Expat Focus International Healthcare Update March 2021
Covid-19 obviously continues to dominate the international health news and is likely to do so for some time to come. We’ll take a look at some of the implications for expats below.
Spanish vaccination rollout
As we’ve reported elsewhere, if you are an expat resident in Spain, you will be eligible for the Covid-19 vaccination, even if you’re in receipt of private healthcare and are not registered with the national healthcare system. However, some expats have reported difficulties in registering for their vaccine. The problem is that Spain’s vaccination rollout is not centralised, but has instead been passed onto regional authorities, and each of these are handling things a little bit differently. The British consulate in Alicante says that the ‘mutuas’ – private health providers – have been cooperating with the state healthcare system, and that you should now contact your private provider to check that you’re in the system. Some expats have been calling for vaccinations to be managed by town halls, and this apparently is happening in smaller areas.
In addition, some mutuas are issuing temporary SIPs (public health cards) via local clinics, so there should be a number of options for you to sign up for your vaccine if you have not been processed already.
Expats at higher risk of mental health problems
A recent report, The Mental Health Status of Expatriate Versus US Domestic Workers, suggests that US expats face a higher risk of mental health issues than domestic workers. Three times as many expats said that they had experienced depression, for instance, and twice as many expressed concerns about anxiety.
The International Community Advisory Platform (ICAP) asked over 2,000 people from 104 different countries in the Netherlands how Covid-19 had affected them. 74% of expats said that the pandemic had adversely affected their mental health, with 30% expressing concern in particular about losing their jobs, and with some expats quoted as saying that the pandemic had affected their ability to integrate, due to ‘stay at home’ orders. 9% said that they had lost work as a result of the pandemic. However, comparatively few expats said that they had considered leaving the Netherlands as a result, and around 60% said that they were not aware of any expat connections who were planning to leave either.
Relocating abroad, particularly in emergencies such as a pandemic, is a well-known cause of mental health problems, and many expats take positive steps to address these. Workload is often a contributory factor, and the Covid-19 outbreak has caused significant problems among everyone who has been suddenly compelled to alter their working conditions. Academics, for example, have been finding themselves on the frontline of students’ own struggles with mental health.
During lockdown, getting to your local doctor might be problematic, but the rise in digital medical advice is your friend here. Make sure, if you’re an expat abroad, that you check out our advice for keeping your mental health in an optimum state.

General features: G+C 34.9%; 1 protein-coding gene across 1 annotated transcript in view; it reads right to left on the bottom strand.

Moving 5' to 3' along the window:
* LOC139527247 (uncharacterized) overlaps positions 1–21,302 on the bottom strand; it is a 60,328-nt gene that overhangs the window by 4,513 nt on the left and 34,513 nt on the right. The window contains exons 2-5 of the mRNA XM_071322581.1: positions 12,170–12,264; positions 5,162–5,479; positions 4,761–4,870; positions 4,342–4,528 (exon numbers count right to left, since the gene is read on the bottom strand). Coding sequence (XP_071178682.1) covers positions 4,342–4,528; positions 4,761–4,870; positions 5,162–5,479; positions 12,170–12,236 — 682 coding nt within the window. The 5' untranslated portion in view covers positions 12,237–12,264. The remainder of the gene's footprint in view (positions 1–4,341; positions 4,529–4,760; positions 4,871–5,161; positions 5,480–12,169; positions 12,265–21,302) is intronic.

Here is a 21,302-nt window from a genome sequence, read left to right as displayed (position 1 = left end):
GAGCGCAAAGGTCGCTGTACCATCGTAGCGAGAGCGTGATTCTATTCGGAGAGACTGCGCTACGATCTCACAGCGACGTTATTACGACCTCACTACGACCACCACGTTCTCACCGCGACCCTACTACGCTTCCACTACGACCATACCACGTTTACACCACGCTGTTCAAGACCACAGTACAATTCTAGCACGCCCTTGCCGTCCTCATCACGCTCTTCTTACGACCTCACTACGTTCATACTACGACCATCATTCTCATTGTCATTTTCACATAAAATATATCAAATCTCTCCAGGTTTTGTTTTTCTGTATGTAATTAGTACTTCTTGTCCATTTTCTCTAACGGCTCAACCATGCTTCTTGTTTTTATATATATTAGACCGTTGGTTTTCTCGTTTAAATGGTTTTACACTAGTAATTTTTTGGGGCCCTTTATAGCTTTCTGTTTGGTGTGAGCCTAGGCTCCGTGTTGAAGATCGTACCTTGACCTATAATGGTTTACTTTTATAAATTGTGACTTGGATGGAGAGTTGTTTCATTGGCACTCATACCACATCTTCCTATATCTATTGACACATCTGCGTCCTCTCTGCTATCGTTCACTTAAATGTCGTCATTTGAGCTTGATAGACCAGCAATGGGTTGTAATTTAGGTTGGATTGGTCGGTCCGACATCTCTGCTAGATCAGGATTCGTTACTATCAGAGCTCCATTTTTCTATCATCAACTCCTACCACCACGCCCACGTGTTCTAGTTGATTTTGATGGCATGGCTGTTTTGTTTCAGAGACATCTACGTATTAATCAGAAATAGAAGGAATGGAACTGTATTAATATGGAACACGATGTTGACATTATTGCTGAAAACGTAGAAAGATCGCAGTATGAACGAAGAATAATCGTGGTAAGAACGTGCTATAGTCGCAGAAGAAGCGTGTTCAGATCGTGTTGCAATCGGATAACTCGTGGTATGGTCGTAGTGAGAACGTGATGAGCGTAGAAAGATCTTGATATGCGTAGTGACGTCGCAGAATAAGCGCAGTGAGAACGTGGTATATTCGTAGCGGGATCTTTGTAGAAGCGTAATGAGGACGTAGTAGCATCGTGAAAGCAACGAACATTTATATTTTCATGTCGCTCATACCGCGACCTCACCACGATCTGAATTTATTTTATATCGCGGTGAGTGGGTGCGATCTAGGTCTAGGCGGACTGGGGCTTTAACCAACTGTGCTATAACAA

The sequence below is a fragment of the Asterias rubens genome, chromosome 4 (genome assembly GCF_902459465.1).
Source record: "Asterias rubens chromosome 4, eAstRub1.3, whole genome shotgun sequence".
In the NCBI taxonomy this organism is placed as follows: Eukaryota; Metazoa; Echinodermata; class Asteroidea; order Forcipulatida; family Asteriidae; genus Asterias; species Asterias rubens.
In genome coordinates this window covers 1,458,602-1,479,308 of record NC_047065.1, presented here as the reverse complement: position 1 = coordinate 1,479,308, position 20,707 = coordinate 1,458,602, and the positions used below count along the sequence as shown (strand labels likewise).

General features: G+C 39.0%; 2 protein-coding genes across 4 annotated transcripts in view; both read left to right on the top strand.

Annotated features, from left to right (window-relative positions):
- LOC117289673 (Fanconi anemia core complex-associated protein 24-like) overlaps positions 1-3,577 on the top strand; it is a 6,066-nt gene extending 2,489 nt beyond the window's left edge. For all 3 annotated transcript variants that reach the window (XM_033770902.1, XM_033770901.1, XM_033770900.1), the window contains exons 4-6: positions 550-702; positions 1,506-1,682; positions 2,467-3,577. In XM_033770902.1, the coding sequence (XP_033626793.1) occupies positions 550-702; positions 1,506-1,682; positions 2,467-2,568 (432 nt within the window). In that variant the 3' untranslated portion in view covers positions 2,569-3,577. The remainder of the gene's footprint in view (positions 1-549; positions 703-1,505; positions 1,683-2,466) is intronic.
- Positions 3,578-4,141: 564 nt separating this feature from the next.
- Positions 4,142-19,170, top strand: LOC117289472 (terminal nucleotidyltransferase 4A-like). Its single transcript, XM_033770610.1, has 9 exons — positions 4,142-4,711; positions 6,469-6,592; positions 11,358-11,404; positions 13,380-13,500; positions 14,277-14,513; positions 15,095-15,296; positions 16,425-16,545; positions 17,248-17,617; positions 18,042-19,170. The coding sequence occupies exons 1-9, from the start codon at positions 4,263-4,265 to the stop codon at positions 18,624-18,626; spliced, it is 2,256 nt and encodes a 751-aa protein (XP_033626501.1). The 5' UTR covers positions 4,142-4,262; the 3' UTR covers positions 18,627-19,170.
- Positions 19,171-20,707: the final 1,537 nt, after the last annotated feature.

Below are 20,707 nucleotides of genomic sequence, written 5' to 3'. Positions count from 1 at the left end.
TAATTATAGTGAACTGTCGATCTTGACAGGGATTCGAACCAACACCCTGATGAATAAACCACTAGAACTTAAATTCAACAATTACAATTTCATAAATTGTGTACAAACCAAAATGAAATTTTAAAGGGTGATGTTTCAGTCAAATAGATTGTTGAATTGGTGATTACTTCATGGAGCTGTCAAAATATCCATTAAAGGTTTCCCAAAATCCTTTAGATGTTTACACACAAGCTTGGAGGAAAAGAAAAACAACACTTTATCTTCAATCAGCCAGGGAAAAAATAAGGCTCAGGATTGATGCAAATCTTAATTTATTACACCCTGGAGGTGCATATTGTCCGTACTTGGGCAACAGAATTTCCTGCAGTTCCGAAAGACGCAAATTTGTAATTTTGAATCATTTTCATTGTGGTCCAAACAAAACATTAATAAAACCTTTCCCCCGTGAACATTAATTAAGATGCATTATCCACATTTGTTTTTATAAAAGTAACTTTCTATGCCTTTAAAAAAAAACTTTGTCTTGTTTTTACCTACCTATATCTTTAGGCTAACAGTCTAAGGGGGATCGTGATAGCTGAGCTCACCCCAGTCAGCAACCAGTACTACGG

‘Glitch’ to blame for delays in British citizens’ health forms in France
A glitch is apparently responsible for British expats being unable to use vital S1 forms to support their French residency applications. The NHS Business Services Authority (NHSBSA), which processes the forms, says that it has been unable to validate the entitlements of some British citizens abroad. You can find details on how to obtain an S1 form on the NHSBSA website.
Apply for your GHIC online
A reminder that the new GHIC card can now be obtained online. The website says that you do not need to apply for a GHIC if you already have an EHIC. Your EHIC remains valid in the EU until it expires. However, if you want to apply for your new card, you can do so on the NHS website.
As we’ve noted before, the site above is the official GHIC access site and the card is free, but you may find that the top-rated sites on search engines ask you to pay. This isn’t necessary.
An estimated 5.2 million EHICs are set to expire in 2021, so if you have one, check the expiry date. In addition, if you’re applying from Northern Ireland, from spring 2021, you’ll have a choice between a standard GHIC with a union flag or one with a plain background.
Travel restrictions remain on British citizens travelling abroad
As the vaccination rollout continues in the UK, travel restrictions are likely to ease soon, but at the moment they are still in place. As of 8th March, the UK government advises that you must complete a travel declaration form if you are travelling abroad from England. You must state the reason for your travel on the form, which you can access via the government website.
Whilst the ‘stay at home’ restrictions are in place, you are only allowed to travel abroad if you have a legally permitted reason. For example, some forms of work are allowed, whereas holidays are not.
They note that even once the ‘stay at home’ requirement ends on 29th March 2021, it will remain unlawful to leave the UK unless you have a reasonable excuse – one that is permitted by law. For a list of job-related exemptions, visit the government website.
If you are travelling from the Isle of Man, Ireland or the Channel Islands, however, you will not be subject to the same restrictions.
International travel is estimated to start once more from 17th May. Tour operators say that holiday bookings are booming, as everyone anticipates the end of lockdown. However, travel restrictions from the UK are likely to start easing from 6th April. BA have continued to fly, but they say that there are ongoing changes to their schedules, and they have obviously axed some flights. EasyJet have adopted a similar approach, and so has Ryanair. Jet2 and Tui have suspended flights until May. Keep an eye on any changes to airline schedules and legislation, as the roadmap out of the pandemic continues to unfold.